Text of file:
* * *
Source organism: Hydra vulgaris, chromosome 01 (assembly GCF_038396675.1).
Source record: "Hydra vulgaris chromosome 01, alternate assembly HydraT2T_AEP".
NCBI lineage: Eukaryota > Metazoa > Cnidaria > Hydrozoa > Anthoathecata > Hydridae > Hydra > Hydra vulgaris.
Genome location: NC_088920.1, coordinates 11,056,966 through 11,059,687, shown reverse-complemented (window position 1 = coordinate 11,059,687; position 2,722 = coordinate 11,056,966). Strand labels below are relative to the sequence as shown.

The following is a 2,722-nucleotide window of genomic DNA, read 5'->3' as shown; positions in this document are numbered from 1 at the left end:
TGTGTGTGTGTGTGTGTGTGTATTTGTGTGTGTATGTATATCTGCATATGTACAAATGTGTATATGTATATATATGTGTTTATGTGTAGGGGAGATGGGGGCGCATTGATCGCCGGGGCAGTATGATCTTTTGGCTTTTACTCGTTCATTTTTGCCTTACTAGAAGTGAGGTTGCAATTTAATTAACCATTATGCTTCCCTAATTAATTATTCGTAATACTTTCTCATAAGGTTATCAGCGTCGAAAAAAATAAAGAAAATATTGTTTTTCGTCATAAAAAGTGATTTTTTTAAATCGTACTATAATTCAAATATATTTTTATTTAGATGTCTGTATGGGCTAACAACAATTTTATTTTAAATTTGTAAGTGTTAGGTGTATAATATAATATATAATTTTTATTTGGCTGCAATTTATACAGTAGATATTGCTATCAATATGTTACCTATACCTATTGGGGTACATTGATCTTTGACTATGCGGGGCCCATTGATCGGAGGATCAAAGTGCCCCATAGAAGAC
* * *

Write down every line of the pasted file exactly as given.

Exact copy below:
Source organism: Hydra vulgaris, chromosome 01 (assembly GCF_038396675.1).
Source record: "Hydra vulgaris chromosome 01, alternate assembly HydraT2T_AEP".
NCBI lineage: Eukaryota > Metazoa > Cnidaria > Hydrozoa > Anthoathecata > Hydridae > Hydra > Hydra vulgaris.
Genome location: NC_088920.1, coordinates 11,056,966 through 11,059,687, shown reverse-complemented (window position 1 = coordinate 11,059,687; position 2,722 = coordinate 11,056,966). Strand labels below are relative to the sequence as shown.

The following is a 2,722-nucleotide window of genomic DNA, read 5'->3' as shown; positions in this document are numbered from 1 at the left end:
TGTGTGTGTGTGTGTGTGTGTATTTGTGTGTGTATGTATATCTGCATATGTACAAATGTGTATATGTATATATATGTGTTTATGTGTAGGGGAGATGGGGGCGCATTGATCGCCGGGGCAGTATGATCTTTTGGCTTTTACTCGTTCATTTTTGCCTTACTAGAAGTGAGGTTGCAATTTAATTAACCATTATGCTTCCCTAATTAATTATTCGTAATACTTTCTCATAAGGTTATCAGCGTCGAAAAAAATAAAGAAAATATTGTTTTTCGTCATAAAAAGTGATTTTTTTAAATCGTACTATAATTCAAATATATTTTTATTTAGATGTCTGTATGGGCTAACAACAATTTTATTTTAAATTTGTAAGTGTTAGGTGTATAATATAATATATAATTTTTATTTGGCTGCAATTTATACAGTAGATATTGCTATCAATATGTTACCTATACCTATTGGGGTACATTGATCTTTGACTATGCGGGGCCCATTGATCGGAGGATCAAAGTGCCCCATAGAAGAC